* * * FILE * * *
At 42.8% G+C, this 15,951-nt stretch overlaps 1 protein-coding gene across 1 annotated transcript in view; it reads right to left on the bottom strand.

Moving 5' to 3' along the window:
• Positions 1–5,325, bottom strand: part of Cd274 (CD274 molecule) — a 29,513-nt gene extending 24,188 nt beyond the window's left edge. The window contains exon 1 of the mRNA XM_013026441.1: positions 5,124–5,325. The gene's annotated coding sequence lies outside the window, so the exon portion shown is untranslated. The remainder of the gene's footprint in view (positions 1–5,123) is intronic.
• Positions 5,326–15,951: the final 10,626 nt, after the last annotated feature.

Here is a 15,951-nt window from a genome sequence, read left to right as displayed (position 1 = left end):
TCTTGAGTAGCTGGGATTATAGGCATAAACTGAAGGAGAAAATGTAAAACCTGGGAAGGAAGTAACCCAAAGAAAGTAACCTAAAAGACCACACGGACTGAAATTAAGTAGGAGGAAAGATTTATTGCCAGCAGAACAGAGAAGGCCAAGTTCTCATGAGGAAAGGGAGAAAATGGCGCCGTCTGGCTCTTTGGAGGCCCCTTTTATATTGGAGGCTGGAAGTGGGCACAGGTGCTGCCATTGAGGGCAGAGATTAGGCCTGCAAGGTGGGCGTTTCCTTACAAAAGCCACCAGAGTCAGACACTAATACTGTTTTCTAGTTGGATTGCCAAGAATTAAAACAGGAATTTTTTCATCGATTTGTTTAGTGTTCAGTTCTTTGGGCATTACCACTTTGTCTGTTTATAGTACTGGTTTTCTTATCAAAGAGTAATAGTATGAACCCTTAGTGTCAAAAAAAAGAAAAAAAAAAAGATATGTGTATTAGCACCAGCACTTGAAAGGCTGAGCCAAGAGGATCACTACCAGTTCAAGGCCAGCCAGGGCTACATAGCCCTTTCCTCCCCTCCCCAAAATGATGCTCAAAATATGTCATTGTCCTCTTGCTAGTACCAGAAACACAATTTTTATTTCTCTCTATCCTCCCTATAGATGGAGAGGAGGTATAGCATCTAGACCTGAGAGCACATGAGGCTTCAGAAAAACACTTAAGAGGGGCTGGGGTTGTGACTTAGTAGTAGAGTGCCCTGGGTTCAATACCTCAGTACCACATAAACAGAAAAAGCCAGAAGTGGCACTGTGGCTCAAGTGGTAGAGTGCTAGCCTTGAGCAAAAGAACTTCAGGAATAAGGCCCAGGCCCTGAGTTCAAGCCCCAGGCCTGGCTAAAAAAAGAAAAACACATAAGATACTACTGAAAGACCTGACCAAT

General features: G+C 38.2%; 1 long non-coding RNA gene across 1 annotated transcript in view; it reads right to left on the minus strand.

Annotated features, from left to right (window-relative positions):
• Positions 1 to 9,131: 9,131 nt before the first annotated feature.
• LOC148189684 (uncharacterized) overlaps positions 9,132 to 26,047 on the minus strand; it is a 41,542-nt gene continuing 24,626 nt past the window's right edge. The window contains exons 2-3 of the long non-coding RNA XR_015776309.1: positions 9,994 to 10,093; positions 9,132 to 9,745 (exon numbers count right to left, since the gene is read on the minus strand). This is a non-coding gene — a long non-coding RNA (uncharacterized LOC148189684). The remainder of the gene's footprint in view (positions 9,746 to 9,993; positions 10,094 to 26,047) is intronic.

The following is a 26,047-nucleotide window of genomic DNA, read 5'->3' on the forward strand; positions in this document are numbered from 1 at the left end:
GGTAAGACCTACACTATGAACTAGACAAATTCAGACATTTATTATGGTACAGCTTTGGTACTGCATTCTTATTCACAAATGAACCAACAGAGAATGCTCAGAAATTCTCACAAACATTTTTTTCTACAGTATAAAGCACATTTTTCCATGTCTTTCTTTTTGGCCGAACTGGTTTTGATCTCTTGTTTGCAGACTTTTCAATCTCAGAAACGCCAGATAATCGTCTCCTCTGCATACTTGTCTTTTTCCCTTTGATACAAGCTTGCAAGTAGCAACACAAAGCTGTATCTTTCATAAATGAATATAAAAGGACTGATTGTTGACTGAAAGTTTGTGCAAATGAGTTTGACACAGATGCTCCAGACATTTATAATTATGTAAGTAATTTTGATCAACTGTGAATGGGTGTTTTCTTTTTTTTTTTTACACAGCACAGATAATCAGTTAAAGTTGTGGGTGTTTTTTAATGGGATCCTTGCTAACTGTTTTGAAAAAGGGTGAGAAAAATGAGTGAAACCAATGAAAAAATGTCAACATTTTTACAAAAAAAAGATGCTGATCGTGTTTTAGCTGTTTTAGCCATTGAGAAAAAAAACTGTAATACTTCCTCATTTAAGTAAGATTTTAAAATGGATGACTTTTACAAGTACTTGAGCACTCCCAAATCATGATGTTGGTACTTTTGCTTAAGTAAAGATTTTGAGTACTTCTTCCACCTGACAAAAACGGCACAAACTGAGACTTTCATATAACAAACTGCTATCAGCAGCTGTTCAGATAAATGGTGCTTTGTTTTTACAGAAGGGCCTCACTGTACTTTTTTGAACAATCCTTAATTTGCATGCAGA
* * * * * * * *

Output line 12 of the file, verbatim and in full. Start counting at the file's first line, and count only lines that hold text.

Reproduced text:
GGTAAGACCTACACTATGAACTAGACAAATTCAGACATTTATTATGGTACAGCTTTGGTACTGCATTCTTATTCACAAATGAACCAACAGAGAATGCTCAGAAATTCTCACAAACATTTTTTTCTACAGTATAAAGCACATTTTTCCATGTCTTTCTTTTTGGCCGAACTGGTTTTGATCTCTTGTTTGCAGACTTTTCAATCTCAGAAACGCCAGATAATCGTCTCCTCTGCATACTTGTCTTTTTCCCTTTGATACAAGCTTGCAAGTAGCAACACAAAGCTGTATCTTTCATAAATGAATATAAAAGGACTGATTGTTGACTGAAAGTTTGTGCAAATGAGTTTGACACAGATGCTCCAGACATTTATAATTATGTAAGTAATTTTGATCAACTGTGAATGGGTGTTTTCTTTTTTTTTTTTACACAGCACAGATAATCAGTTAAAGTTGTGGGTGTTTTTTAATGGGATCCTTGCTAACTGTTTTGAAAAAGGGTGAGAAAAATGAGTGAAACCAATGAAAAAATGTCAACATTTTTACAAAAAAAAGATGCTGATCGTGTTTTAGCTGTTTTAGCCATTGAGAAAAAAAACTGTAATACTTCCTCATTTAAGTAAGATTTTAAAATGGATGACTTTTACAAGTACTTGAGCACTCCCAAATCATGATGTTGGTACTTTTGCTTAAGTAAAGATTTTGAGTACTTCTTCCACCTGACAAAAACGGCACAAACTGAGACTTTCATATAACAAACTGCTATCAGCAGCTGTTCAGATAAATGGTGCTTTGTTTTTACAGAAGGGCCTCACTGTACTTTTTTGAACAATCCTTAATTTGCATGCAGA